Film - Philip Kerr on how the fat man of American satire blows apart the gun culture
To bowdlerise a remark of Kingsley Amis's, I know I like guns, I just don't know why I like them so much. I enjoy handling firearms, shooting them, too, when I'm offered the chance. The gun safe in my house is empty, however, since, with the possible exception of grey squirrels and burglars, there is not really very much to shoot if you live in London. But the logic of mass ownership of guns seems simple enough: if people carry guns, then people will get shot.
Michael Moore, the American documentary-maker, is much more enthusiastic about firearms than I am. He has been a member of the National Rifle Association since he was 16. He was a high school marksman. Overweight, mild-mannered and habitually dressed like a slob in sweatshirt, jeans and baseball cap, he even has the look of some disaffected nutcase who has just used a semi-automatic rifle to make a name for himself in his local McDonald's. Lately, however, Moore had begun to feel dissatisfied with America's gun laws and, by extension, the American national psyche. And when he and his wife were driving across the country to New York after 11 September, the question he kept hearing from ordinary Americans was: "Why do they hate us?"
Moore thought this was a good question and, having identified American foreign policy as the most probable answer, he uses this documentary to make an excellent case for blaming that same policy on a prevailing domestic culture of fear and paranoia which is mirrored in the way America regards the rest of the world, and on arms manufacturers such as Lockheed Martin which preys on this same paranoia.
Lockheed Martin is the largest employer in Littleton, Colorado, site of the infamous Columbine killings, in which two scrofulous teenagers, armed with mail-order rifles, walked into their high school after an early-morning visit to their local bowling alley and murdered more than a dozen people. Why did they do it, asks Moore.
Having discredited persuasively and hilariously the usual suspects - Marilyn Manson, violent films and "shoot'em-up" computer games - Moore suggests that America's weapons culture is fuelled by fear of the other in society, that other being a young black male. Yet as a public prosecutor tells Moore, the biggest gun problem in America is not, as most people might perhaps believe, with inner-city black gangs but with paranoid, middle-class whites. Talking of whom, Moore doorsteps the veteran actor and NRA chairman, Charlton Heston, who seems to suggest that if it wasn't for all the blacks in America, then no one would need the guns. El Cid just turned a little rancid.
All of which explains, says Moore, how it is that in 2001, 11,000 Americans were killed by guns. In fact, this is a comparatively low figure. The year before, 28,000 Americans were killed by guns; and perhaps the most amazing statistic - which doesn't appear in Moore's film - is the one I used to see on posters in and around LA a couple of years ago, to the effect that since John Lennon was shot in 1980, half a million Americans have been killed by firearms. Is it any wonder that the rest of the world looks askance at Dubbya's "war on terrorism" when there are so many Americans killing each other at home?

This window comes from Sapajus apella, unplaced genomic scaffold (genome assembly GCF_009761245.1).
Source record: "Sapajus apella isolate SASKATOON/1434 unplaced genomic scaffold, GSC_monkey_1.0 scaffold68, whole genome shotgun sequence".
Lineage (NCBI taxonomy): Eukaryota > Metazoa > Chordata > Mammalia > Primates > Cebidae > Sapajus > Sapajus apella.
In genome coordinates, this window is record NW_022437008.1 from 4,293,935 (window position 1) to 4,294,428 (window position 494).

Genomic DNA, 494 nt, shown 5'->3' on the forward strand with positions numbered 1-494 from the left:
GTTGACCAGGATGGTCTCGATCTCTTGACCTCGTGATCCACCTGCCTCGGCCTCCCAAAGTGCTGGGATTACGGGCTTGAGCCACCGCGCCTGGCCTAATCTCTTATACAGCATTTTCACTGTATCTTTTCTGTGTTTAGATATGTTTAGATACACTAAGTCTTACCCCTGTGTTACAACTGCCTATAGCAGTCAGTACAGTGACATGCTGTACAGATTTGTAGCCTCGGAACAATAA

America's gun-dependence - like some hopeless crack addict, this is a society that is incapable of giving up its firearms - and apparent indifference to the gun deaths of its own citizens would be bad enough; but Moore goes a stage further and reminds us that American governments of both political hues have made, and continue to make, America the world's largest exporter of weapons of mass destruction, while the CIA has sought, again and again, to replace regimes unfriendly to "democracy" with others more amenable to the global interests of the US. Regimes in countries such as Korea, Guatemala, Vietnam, El Salvador, Cuba, Nicaragua, Chile, Grenada, Afghanistan and now Iraq. And if I do have a criticism of Moore's analysis of America's postwar foreign policy, it is that he makes little mention of how Palestine has been the most egregious example of American military interference abroad. But then this marvellous and funny documentary had to play in New York.
Which was where I saw it; and I was gratified to see the film greeted enthusiastically, even applauded at the finish. Which encourages me to suppose that perhaps this wonderful country will, one day, come to its senses about gun law and, by extension, its Clint Eastwood-style diplomacy. On no account should you miss this film, and, lest it be thought - as some have suggested - that Moore's documentary is un-American, it should also be remembered that Americans enjoy not just the right to bear arms, but the freedom to make films like this.
Bowling for Columbine (15) is released on 15 November